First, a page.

Makes about 2 litres.

Food, Recipes

Frugal food to warm your cockles


I had plans to laze about in the garden all day, doing nothing more strenuous than reading the paper from cover to cover. But the rain rather put a dampener on that.

Nothing for it then except to brew up a pot of spiced lentils. There’s something infinitely cheering about these, not least that they manage to pack so much flavour into every mouthful for so little dosh. And they taste sublime.

I’ve been practically living off these for the past few months and I haven’t got sick of them yet. This is my version of a recipe from Yotam Ottolenghi, tweaked to make it even cheaper.

It makes four portions and is a great freezer standby. It’s good to know there’s something hearty and healthy to bung in the microwave if you’re feeling too knackered to cook – or too hungry to wait more than 10 minutes.

Equally good spooned up in its simple soupy glory or pepping up a bowl of brown rice.

200g split red lentils
1 bunch fresh coriander

1 small onion, peeled

40g ginger, peeled

3 cloves garlic, peeled

1 green chilli

1½ teaspoons mustard seeds

4 tablespoons peanut oil

1½ teaspoons ground coriander

1 teaspoon ground cumin

½ teaspoon ground turmeric

½ teaspoon paprika

1 tin chopped tomatoes
70g butter
juice of 1 lime

Wash the lentils in plenty of water, drain and soak in 350ml of fresh water for 30 minutes, while you get on with the spice paste.

Cut the coriander bunch somewhere around its centre to get a leafy top half and a stem/root bottom half. Roughly chop the leaves. Put the stem half in the bowl of a food processor, add the onion, ginger, garlic and chilli – all roughly broken – and pulse a few times to chop up without turning into a paste.

Put the mustard seeds in a heavy-based pot and place over medium heat. When they begin to pop, add the onion mix and peanut oil, stir and cook on low heat for 10 minutes.Add the spices and continue cooking and stirring for five minutes longer.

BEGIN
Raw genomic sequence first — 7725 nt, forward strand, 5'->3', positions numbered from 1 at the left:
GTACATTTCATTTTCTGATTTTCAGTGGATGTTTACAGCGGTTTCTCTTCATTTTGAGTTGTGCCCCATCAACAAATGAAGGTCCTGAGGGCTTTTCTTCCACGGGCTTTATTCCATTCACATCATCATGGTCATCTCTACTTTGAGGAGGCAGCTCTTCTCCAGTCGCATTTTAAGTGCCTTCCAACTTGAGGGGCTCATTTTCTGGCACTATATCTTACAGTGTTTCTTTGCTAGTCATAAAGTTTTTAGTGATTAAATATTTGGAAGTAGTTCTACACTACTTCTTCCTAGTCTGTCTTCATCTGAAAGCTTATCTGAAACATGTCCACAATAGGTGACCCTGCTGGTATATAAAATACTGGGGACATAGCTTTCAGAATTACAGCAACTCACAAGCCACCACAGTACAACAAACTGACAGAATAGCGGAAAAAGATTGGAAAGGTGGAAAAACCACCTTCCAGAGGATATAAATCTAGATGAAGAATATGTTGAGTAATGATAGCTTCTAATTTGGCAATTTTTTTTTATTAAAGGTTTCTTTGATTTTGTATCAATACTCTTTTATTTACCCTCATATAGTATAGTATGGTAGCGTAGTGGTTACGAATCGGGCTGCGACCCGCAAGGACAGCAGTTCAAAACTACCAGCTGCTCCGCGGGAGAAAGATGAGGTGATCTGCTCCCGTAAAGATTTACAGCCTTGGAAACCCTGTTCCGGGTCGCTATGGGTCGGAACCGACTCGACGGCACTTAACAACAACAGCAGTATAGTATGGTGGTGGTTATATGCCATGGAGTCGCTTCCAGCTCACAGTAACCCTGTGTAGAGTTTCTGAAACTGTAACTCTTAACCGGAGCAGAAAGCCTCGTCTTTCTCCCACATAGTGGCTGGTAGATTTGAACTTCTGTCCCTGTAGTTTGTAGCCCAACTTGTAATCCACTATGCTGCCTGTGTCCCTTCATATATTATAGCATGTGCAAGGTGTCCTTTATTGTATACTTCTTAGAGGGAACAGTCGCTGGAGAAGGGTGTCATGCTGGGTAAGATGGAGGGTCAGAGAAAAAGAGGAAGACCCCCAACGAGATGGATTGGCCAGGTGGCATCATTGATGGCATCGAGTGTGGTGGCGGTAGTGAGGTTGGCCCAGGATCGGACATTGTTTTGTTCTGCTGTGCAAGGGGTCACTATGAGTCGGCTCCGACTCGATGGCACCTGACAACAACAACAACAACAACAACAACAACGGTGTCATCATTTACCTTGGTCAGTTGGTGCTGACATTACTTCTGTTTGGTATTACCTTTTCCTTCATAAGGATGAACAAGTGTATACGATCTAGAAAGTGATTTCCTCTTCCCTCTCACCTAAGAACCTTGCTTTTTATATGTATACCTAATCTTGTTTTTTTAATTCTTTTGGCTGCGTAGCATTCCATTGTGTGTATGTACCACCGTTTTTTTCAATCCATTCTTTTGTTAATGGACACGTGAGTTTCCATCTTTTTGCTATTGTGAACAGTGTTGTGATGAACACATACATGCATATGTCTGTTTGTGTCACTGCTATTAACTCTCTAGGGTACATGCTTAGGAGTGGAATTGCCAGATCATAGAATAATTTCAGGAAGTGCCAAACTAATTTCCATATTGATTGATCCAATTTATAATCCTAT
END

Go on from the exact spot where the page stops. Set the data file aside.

Now add the lentils and their soaking water, the tomatoes, and a pinch of salt. Cover and simmer for about 30 minutes, until the lentils are fully cooked.

To finish, stir in the butter, lime juice and chopped coriander leaves, taste and season generously with salt.

Food, Recipes

Mother’s little helper


This ginger, shallot and chilli sauce is another great fridge staple, from a book called Chow Down and Chill Out by NZ food writer Jennifer Yee. It makes pretty much anything taste Asian in an instant.

I use it to make the omelettes below (from the same book) and as a base for stir-fries. She also suggests using it as a base for marinades. Mighty useful to have on standby then if you’re getting fired up for the barbecue season.

1/2 cup peanut oil
1 teaspoon sesame oil
3/4 cup finely chopped ginger
4 red chillies, seeded and sliced
2 teaspoons salt

Heat the oils in a small saucepan until hot. Add the ginger, shallots, chilli and salt, reduce the heat and cook until the shallots are translucent. Do not brown. Remove from the heat and allow to cool before packing into a clean jar. It’ll keep sealed and refrigerated for up to three months.

Makes 1 cup.



Asian-style baby omelettes

This is what I’m talking about. Solo dining in a flash. The recipe makes three of the frittery little critters, just right for one person, with some Chinese greens on the side.

2 fresh eggs
2 tablespoons ginger, shallot and chilli sauce (see the previous post)
1 teaspoon peanut oil or olive oil
1/2 cup chopped chives

Whisk together the eggs and ginger, shallot and chilli sauce.

Heat the oil and toss the chives in it until just wilted. Pour in the egg mixture and tilt the pan to coat. Lift the edges of the omelette as it cooks to allow uncooked the egg to seep underneath.

When it’s just beginning to set, use a spatula to divide the mixture into three smaller omelettes or wedges and flip over to cook the other side.


chive and coriander fried rice
ingreds for one person:
1 teaspoon peanut oil

1 tablespoon ginger, shallot and chilli sauce
1 1/2 cups cold cooked rice
1/4 cup chopped chives
1 teaspoon light soya sauce
1 egg
1/4 cup coarsely chopped coriander

Heat the oil in a wok until hot. Add your dose of mother’s little helper(aka the ginger, shallot and chilli sauce), rice and chives. Toss to mix and stir fry until it’s good and hot all the way through.

Sprinkle the soya sauce over and stir it in. Push the rice to the sides of the pan, making a well in the centre. Break in the egg and stir to slightly blend the white with the yolk.

Fold through the rice mixture and toss until the egg is just cooked. Mix the coriander through and serve in a large deep bowl.